I'm not trolling, no one thinks "Oh man lets get that fad HRD tech and play with it". No one notices a difference with it. People lap up bullshit tech like its new again. lol
  • lilkwarrior - Wednesday, November 20, 2019 - link

    HDR is certainly a popular option pros are looking for; the most sold tech devices sold last Black Friday alone wa 4K HDR devices.

    Even the iPhone has supported Dolby Vision HDR for some time; also even the Apple TV & Chromecast supports various HDR content.

    Sport streaming supports HLG HDR

    How else pros can master content for consumers if they don’t have a HDR pro monitor? These monitors are DOA to most pros these days
  • imaheadcase - Thursday, November 21, 2019 - link

    You are %100 wrong on most devices sold last Black Friday. The most sold TV in the USA was a $199 TCL 1080p TV. No HDR.

    The most sold phone last year Black Friday was a $85 prepaid phone (fun fact it outsold Iphone devices by over TWO YEARS of sells)

    HDR isn't even advertised as a selling point on TVs. Its a footnote like "supports HDR".
  • Canam Aldrin - Saturday, November 23, 2019 - link

    Consumer display of HDR is one thing, as you can just approximate it and get an HDR effect. Mastering HDR requires constant high brightness without drift or burn-in, usually >1000 nits. Those devices cost >$30K right now. Apple marketing is saying Pro Display XDR will be able to compete with these for a fraction of the price, but they'll have to prove it. Apple has a history of over-stating their capabilities and glossing over the finer points.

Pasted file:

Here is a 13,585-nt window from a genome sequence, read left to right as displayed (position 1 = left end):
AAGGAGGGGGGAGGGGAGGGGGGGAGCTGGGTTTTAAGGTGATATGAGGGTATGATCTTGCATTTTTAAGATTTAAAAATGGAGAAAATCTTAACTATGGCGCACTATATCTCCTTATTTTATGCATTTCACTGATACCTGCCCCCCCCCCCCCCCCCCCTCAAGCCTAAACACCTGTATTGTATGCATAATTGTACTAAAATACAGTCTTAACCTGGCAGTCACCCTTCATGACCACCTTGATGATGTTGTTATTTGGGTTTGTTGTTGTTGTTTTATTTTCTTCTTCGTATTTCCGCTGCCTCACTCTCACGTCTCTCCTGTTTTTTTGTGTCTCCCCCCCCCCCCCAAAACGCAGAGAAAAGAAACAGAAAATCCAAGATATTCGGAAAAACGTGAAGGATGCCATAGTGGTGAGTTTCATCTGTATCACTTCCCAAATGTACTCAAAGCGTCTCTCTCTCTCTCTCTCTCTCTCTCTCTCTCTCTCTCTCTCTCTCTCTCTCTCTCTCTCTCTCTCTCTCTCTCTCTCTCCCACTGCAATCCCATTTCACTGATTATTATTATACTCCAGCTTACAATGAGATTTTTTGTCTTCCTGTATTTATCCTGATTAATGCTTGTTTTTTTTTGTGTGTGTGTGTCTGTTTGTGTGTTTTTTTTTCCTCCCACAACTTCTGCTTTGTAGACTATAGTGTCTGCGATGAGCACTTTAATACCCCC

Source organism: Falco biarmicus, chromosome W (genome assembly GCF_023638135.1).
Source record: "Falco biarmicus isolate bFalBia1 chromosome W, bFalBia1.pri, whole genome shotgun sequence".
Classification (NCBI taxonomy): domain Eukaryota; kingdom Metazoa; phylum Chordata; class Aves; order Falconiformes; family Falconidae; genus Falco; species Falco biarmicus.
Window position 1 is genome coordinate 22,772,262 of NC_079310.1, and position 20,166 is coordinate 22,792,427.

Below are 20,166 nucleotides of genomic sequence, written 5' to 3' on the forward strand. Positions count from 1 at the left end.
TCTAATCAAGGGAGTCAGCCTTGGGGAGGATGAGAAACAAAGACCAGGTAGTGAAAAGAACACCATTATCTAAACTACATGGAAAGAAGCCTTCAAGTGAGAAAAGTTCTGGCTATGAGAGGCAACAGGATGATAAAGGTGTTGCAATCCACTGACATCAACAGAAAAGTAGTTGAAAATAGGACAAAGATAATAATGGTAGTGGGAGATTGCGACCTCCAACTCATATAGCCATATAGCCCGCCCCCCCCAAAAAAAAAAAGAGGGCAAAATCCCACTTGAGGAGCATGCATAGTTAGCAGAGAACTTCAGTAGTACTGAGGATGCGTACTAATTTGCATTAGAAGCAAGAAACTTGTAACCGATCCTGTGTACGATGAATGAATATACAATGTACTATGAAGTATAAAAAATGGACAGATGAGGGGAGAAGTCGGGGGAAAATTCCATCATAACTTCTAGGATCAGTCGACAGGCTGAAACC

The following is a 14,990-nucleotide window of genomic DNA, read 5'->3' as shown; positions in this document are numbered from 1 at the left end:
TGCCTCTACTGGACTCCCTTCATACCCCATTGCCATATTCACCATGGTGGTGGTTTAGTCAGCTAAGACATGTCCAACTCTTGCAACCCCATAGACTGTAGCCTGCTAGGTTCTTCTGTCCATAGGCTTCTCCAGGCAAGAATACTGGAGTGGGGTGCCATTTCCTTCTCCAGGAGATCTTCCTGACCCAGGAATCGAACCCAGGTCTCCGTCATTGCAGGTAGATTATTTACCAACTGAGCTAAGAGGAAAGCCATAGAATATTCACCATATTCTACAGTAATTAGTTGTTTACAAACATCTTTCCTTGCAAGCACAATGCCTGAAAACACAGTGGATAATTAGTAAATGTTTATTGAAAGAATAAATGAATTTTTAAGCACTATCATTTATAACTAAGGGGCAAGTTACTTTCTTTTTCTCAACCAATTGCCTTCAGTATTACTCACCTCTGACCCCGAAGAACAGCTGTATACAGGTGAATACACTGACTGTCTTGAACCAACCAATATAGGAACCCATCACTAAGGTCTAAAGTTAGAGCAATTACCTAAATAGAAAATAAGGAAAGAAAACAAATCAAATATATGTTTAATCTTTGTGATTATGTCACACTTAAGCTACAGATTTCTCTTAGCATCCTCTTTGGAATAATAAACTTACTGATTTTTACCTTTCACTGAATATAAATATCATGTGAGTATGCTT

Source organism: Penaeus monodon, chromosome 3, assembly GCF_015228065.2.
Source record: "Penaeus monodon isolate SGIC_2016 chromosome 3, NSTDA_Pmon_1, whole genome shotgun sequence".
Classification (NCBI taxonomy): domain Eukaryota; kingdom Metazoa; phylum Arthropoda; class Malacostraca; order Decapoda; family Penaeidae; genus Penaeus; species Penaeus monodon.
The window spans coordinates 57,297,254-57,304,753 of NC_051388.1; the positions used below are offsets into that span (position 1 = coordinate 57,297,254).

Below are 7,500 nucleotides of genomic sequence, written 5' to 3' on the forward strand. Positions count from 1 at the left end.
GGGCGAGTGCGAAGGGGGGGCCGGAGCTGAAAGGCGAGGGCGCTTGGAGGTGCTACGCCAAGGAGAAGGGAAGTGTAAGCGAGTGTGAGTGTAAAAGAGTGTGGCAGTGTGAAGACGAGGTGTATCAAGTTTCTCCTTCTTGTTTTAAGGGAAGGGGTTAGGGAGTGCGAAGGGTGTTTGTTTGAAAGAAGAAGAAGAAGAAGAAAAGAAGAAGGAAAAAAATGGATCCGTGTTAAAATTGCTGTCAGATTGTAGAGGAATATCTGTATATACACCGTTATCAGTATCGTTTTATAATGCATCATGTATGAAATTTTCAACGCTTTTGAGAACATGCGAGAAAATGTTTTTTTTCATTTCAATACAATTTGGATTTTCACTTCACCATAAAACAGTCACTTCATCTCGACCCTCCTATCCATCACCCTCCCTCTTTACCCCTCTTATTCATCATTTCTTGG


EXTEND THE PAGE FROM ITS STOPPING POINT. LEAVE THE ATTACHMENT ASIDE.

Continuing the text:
• Duncan Macdonald - Wednesday, November 20, 2019 - link

    Why have touch support in such a monitor? Fingerprints will rapidly reduce the 10 bit color resolution to 8 bits or less and cause non-uniformity across the screen.
  • melgross - Wednesday, November 20, 2019 - link

    Not as badly as you say. Fingerprints don’t prove to be a real problem on phones and tablets. You don’t notice them until you turn it off. If you have really greasy or dirty hands, you should clean them first, or your keyboard/mouse/trackpad or trackball will get filthy fast. Not very professional.
  • dontlistentome - Wednesday, November 20, 2019 - link

    So ... how many small cars does this cost?
  • melgross - Wednesday, November 20, 2019 - link

    The only thing I find impressive is the 14 bit luts. The rest is pretty much middle range. Where is the definite support for DCI-P3? Without that, forget pro grade video. 4k’s color standard is DCI-P3. So is cinema. So without stated support, this monitor isn’t useful in those categories,

    350 nits? Seriously, in a new graphics/video pro monitor? What are they thinking. Sure, this isn’t an Apple Pro display for double the price (at 6k), that can do 1200 nits. But to hope to get to HDR you need at least 650 nits to even come close.

    This seems to be the perfect monitor for the last generation of users.
  • melgross - Wednesday, November 20, 2019 - link

    That is, 6k price for 6k resolution.